RFL chief operating officer Ralph Rimmer has faith that the three new additions to the ranks of semi-professional clubs in the UK can thrive.
Rimmer admits that the move could be chancy, but remains confident in its success.
“I think it’s fair to say that’s true. We are taking a gamble of sorts,” Rimmer told Love rugby League
“We know it’s a calculated risk. But nevertheless, we’ve never seen more interest in Championship One than this year in the build-up to the competition
“But probably half are watching it to see a plane crash, and half are looking at it because they think it’s a genuinely exciting idea.
“So, let’s see how we go.”
The Chief Operating Officer was also keen to stress that the whole process of assessing where clubs should be was all about what they could offer to the competition.
There was no plan to put clubs in rugby union-orientated areas, for example, as a way of finding potential new fans.
“Basically this restructure came about through a consultation process which involved everybody in the game,” Rimmer explained.
“All factions – players, administrators, press, sponsors – everybody contributed to what the game should look like.
“However, once we got over that position, then we went out to tender, and we looked for expressions of interest.
“We got 35, which shows what a lot of work went into it. Then we drilled down into all of those just to find what we thought were the best, which was originally four but is now three clubs in this instance.
“They were the three clubs we felt could offer the most to the competition, which we thought were the best prepared.
“So once we got through the expressions of interest, it was just about the best propositions. We haven’t sought particular areas.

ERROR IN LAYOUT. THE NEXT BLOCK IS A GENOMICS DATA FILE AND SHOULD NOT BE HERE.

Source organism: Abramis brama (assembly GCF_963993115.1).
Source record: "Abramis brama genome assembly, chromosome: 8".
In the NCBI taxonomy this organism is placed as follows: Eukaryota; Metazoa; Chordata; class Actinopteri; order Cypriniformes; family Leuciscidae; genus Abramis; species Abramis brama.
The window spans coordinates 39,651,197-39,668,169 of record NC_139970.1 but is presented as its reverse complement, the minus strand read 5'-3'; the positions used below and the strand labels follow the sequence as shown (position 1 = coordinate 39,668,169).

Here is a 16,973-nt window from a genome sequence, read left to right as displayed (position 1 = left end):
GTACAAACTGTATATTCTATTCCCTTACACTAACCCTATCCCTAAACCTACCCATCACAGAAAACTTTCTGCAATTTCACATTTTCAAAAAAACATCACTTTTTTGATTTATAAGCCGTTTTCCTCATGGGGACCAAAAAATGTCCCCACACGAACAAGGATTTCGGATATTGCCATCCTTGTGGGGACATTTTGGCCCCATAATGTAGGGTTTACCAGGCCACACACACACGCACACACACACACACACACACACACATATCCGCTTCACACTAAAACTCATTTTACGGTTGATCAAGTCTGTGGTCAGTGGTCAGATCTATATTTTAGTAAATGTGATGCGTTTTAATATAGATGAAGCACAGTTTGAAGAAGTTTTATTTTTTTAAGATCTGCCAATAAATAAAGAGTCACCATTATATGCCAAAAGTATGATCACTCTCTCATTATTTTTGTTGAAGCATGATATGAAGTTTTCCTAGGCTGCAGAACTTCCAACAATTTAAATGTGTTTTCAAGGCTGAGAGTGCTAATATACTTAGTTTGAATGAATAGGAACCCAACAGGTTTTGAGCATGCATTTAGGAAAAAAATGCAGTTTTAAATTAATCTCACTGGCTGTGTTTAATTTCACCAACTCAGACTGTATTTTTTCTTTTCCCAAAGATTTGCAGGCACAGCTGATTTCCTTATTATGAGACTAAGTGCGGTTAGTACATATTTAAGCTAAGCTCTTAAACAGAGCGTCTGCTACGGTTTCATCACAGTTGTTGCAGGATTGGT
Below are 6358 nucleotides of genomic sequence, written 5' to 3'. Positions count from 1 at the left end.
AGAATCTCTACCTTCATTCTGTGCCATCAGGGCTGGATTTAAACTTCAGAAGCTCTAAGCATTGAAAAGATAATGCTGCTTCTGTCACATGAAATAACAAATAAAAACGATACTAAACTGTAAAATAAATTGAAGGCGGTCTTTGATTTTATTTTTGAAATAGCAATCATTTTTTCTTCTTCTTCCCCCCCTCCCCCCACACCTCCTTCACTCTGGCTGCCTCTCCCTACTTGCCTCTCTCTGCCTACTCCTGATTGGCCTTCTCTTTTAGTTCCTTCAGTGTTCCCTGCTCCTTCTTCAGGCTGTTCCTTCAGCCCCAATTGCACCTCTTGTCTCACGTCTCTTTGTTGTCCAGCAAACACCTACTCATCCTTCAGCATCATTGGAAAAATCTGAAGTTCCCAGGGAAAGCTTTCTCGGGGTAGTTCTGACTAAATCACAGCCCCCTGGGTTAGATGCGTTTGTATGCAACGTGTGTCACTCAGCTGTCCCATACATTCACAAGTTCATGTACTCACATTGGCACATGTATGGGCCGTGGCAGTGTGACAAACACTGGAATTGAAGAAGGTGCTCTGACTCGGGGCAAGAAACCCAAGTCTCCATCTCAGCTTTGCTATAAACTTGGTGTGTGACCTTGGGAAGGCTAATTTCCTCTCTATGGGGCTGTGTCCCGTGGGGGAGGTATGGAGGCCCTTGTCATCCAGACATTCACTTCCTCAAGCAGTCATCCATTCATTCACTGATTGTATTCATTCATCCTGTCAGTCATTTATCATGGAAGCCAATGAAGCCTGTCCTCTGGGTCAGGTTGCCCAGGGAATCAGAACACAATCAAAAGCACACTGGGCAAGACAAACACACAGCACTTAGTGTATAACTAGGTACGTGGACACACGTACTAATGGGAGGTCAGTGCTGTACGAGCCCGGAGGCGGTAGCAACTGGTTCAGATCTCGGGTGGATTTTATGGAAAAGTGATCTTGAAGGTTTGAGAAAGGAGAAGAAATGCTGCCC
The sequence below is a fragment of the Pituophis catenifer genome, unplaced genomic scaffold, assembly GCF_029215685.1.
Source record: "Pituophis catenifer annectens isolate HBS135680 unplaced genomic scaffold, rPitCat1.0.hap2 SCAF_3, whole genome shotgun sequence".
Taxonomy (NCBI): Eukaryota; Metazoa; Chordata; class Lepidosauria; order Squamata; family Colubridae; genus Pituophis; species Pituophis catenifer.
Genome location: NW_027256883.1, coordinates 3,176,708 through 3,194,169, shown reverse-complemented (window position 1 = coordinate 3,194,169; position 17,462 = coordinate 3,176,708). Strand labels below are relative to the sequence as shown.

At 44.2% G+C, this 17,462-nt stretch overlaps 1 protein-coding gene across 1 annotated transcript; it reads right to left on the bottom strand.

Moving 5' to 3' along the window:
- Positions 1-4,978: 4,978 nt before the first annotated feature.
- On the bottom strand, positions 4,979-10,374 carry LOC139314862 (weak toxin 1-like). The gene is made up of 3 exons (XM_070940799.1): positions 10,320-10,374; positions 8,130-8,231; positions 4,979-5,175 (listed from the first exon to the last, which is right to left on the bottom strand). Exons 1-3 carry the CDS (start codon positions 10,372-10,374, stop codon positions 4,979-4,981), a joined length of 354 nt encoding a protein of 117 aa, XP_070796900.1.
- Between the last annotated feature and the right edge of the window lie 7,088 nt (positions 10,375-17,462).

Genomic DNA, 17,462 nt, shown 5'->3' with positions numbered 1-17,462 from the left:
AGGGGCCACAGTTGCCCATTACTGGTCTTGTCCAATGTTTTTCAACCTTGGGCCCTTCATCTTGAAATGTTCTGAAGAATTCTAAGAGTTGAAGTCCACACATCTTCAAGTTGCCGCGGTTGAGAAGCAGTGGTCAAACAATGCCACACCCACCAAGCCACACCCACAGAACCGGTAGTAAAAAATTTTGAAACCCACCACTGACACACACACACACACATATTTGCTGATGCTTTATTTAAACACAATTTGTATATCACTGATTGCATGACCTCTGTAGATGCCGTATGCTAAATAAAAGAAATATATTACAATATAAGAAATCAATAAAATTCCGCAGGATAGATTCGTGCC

“We’ve looked at the business models, the playing models, and how they can sustain themselves going forward. We’ve chosen the clubs on that basis.”
Rimmer confirmed that there were some applications from the Celtic countries, but more development work is required.
“They failed because they just weren’t strong enough.
“But every club we’ve been out to visit we’ve said to them that we want to extend the concept of what we’re doing, and given some pointers on how they might improve what they’re doing.
“So again, Super League in particular in the past has fallen by the policy of choosing an area and trying to put a club in it.
“We’re not doing that this time. we’re advertising for clubs and seeing if what they can offer is good enough to bring them into the competition.
“So it is purely down to who comes to us.
“All three of the clubs that have come in have really different models.
“It’s absolutely a unique model in each one. But each one has been tested and we think we’re going to come out with three clubs who are really going to offer something different to the competition.
“I’m really pleased to see the standard of the three coaches they’ve appointed too, as they all really know what they’re doing.”
Despite the expansion of the geographical reach of the game, there is still a big gap in the Midlands in terms of professional clubs.
There could soon be some steps to remedy that situation, though Rimmer stressed that geographical considerations were at a minimum in the way the process of expansion is now being carried out.
“We’ve quite publicly said that we are working with Coventry at this time to see whether they can be the tenth team in for 2014,” he said.
“It is a gulf in the Midlands. There was nothing planned about that. It was simply a case of the strength of the offers.
“But Coventry are probably the next off the taxi rank.”
One thing which has played a massive part in the establishment of the new semi-professional clubs is the influence of student rugby league.
Rimmer believes that the strength of the student game is a massive bonus to the sport in Britain, with the standard developing all the time.
“The student game is hugely important, I think,” he insisted.
“Student rugby league is greatly underestimated. It’s a great standard. If our students can go over there and beat the Australians, it demonstrates the quality of player there is.
“The Championships are full of student rugby league players. One of the things we don’t do is cultivate them as much as we should.
“So when we’ve gone out and foudn these areas and marketed the proposition to people in the area, then guess what?
“Former students suddenly put their hands up and say, ‘I quite fancy a go at that.’
“Clearly Gloucester have built heavily on students, and Tony Benson (All Golds coach) has said how pleased he is at the standard of player they have in their squad.”